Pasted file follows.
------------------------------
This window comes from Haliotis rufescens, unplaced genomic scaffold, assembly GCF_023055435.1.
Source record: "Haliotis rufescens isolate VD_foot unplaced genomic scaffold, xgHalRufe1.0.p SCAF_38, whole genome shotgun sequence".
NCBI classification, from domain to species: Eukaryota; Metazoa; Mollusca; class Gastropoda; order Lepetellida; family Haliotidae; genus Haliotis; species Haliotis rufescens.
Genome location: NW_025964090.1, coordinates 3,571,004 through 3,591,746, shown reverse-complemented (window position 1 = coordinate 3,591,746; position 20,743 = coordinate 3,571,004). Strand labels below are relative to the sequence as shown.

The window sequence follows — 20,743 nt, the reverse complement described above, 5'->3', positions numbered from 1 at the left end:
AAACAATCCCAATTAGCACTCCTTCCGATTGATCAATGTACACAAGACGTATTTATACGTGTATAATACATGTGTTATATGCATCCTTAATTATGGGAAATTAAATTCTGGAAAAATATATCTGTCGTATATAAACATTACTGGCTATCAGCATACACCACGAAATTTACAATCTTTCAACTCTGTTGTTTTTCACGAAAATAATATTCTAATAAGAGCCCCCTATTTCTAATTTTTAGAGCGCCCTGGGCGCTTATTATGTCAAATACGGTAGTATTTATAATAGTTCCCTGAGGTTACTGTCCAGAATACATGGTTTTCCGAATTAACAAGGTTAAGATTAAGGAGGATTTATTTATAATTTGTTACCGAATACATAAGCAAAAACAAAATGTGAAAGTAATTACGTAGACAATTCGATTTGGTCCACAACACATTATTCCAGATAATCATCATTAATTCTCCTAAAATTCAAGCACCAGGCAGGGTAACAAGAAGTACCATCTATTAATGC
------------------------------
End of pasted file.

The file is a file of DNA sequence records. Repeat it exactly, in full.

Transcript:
This window comes from Haliotis rufescens, unplaced genomic scaffold, assembly GCF_023055435.1.
Source record: "Haliotis rufescens isolate VD_foot unplaced genomic scaffold, xgHalRufe1.0.p SCAF_38, whole genome shotgun sequence".
NCBI classification, from domain to species: Eukaryota; Metazoa; Mollusca; class Gastropoda; order Lepetellida; family Haliotidae; genus Haliotis; species Haliotis rufescens.
Genome location: NW_025964090.1, coordinates 3,571,004 through 3,591,746, shown reverse-complemented (window position 1 = coordinate 3,591,746; position 20,743 = coordinate 3,571,004). Strand labels below are relative to the sequence as shown.

The window sequence follows — 20,743 nt, the reverse complement described above, 5'->3', positions numbered from 1 at the left end:
AAACAATCCCAATTAGCACTCCTTCCGATTGATCAATGTACACAAGACGTATTTATACGTGTATAATACATGTGTTATATGCATCCTTAATTATGGGAAATTAAATTCTGGAAAAATATATCTGTCGTATATAAACATTACTGGCTATCAGCATACACCACGAAATTTACAATCTTTCAACTCTGTTGTTTTTCACGAAAATAATATTCTAATAAGAGCCCCCTATTTCTAATTTTTAGAGCGCCCTGGGCGCTTATTATGTCAAATACGGTAGTATTTATAATAGTTCCCTGAGGTTACTGTCCAGAATACATGGTTTTCCGAATTAACAAGGTTAAGATTAAGGAGGATTTATTTATAATTTGTTACCGAATACATAAGCAAAAACAAAATGTGAAAGTAATTACGTAGACAATTCGATTTGGTCCACAACACATTATTCCAGATAATCATCATTAATTCTCCTAAAATTCAAGCACCAGGCAGGGTAACAAGAAGTACCATCTATTAATGC